Aerial internet connections will likely be crucial for courier drones and other robotic aircraft, but modern-day cell towers are usually designed to serve people on the ground, not machines in the skies. What to do? Carnegie Mellon researchers might have an answer. They've converted an old ambulance into a full cellular network, and they're using it to test connections to quadcopter drones carrying phones on their stomachs. As it turns out, in-air wireless links aren't that reliable using current technology -- you need to point the antennas upward, and the signals propagate differently above a cell site than they do below.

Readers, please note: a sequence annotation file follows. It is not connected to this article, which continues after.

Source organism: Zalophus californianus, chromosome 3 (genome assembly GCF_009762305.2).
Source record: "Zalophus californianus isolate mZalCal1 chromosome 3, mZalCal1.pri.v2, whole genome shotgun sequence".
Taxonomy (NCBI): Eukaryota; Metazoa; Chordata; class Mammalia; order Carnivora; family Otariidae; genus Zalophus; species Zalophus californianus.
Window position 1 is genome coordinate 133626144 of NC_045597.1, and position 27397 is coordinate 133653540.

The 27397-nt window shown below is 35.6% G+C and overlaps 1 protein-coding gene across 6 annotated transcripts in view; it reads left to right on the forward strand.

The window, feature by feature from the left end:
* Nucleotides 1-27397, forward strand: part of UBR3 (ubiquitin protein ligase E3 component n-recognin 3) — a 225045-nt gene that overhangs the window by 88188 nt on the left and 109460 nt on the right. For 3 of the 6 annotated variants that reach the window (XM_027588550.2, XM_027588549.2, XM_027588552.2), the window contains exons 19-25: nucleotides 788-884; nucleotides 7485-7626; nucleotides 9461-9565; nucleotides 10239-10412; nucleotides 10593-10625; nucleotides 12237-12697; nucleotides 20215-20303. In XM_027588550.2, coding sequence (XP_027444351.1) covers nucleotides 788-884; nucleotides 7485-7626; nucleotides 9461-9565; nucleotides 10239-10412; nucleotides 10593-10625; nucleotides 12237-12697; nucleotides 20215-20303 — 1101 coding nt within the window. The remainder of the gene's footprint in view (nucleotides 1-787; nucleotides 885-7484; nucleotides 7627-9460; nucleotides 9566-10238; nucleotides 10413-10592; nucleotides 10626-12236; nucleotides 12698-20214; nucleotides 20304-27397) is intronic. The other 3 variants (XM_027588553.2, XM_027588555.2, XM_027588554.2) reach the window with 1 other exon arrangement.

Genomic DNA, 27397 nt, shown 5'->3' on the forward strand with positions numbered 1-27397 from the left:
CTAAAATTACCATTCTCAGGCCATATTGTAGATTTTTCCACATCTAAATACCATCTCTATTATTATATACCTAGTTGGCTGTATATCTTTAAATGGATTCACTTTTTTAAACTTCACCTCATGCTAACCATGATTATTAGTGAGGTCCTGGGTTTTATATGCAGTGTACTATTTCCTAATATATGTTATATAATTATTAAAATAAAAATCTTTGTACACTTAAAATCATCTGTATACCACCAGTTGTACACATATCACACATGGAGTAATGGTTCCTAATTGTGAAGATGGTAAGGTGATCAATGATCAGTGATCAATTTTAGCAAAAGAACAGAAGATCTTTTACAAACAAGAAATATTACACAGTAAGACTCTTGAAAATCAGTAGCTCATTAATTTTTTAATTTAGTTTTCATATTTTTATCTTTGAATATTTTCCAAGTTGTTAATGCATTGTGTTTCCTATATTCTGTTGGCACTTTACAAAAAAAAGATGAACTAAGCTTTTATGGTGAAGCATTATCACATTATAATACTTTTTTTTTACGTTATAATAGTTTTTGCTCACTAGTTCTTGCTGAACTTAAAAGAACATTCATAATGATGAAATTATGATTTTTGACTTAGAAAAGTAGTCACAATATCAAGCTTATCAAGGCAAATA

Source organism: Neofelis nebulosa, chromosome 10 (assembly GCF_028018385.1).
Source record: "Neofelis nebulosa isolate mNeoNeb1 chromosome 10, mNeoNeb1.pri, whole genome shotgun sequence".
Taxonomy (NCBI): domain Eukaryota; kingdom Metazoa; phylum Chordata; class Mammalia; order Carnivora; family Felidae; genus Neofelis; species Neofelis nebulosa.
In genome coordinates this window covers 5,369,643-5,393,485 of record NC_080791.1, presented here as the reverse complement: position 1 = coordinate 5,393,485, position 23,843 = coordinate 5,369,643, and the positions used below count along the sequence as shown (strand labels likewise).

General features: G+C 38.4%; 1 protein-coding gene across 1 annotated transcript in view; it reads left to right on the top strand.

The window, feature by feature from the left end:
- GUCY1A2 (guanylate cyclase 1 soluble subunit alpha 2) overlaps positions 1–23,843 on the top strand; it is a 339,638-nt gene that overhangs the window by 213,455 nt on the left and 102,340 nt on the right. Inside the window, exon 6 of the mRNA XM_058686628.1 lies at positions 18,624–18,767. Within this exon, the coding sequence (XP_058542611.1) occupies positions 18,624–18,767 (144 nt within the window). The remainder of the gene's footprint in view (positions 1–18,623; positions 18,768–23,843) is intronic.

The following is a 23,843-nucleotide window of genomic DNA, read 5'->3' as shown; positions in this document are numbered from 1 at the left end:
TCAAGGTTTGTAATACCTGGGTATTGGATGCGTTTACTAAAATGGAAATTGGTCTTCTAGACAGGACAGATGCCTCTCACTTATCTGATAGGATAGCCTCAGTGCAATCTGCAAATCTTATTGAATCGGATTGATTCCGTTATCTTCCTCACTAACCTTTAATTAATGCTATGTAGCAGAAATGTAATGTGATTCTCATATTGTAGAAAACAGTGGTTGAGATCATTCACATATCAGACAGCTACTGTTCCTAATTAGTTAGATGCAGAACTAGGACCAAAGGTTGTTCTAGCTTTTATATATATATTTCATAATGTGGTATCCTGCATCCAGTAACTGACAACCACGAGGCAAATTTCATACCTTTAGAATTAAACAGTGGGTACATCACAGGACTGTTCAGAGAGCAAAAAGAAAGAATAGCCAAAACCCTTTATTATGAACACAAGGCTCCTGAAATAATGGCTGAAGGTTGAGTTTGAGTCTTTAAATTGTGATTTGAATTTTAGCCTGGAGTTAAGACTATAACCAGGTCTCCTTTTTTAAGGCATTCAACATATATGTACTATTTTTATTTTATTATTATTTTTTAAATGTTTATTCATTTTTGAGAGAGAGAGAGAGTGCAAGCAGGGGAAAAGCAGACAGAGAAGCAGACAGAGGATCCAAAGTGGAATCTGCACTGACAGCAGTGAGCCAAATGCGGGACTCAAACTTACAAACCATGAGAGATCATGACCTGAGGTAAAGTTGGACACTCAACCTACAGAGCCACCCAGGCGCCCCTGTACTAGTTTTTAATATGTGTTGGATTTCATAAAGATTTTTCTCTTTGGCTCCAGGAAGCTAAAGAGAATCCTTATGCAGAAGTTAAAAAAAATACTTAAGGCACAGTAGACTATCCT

Provided scientists can refine the experience, there might be a shift in how cellular networks are built. Rather than focusing on tower-building in populated areas, companies might also think about coverage that keeps drones online as long as possible. That, in turn, could lead to unmanned vehicles that can easily receive new instructions mid-flight (such as a new shipping address), or send you a message when they get close.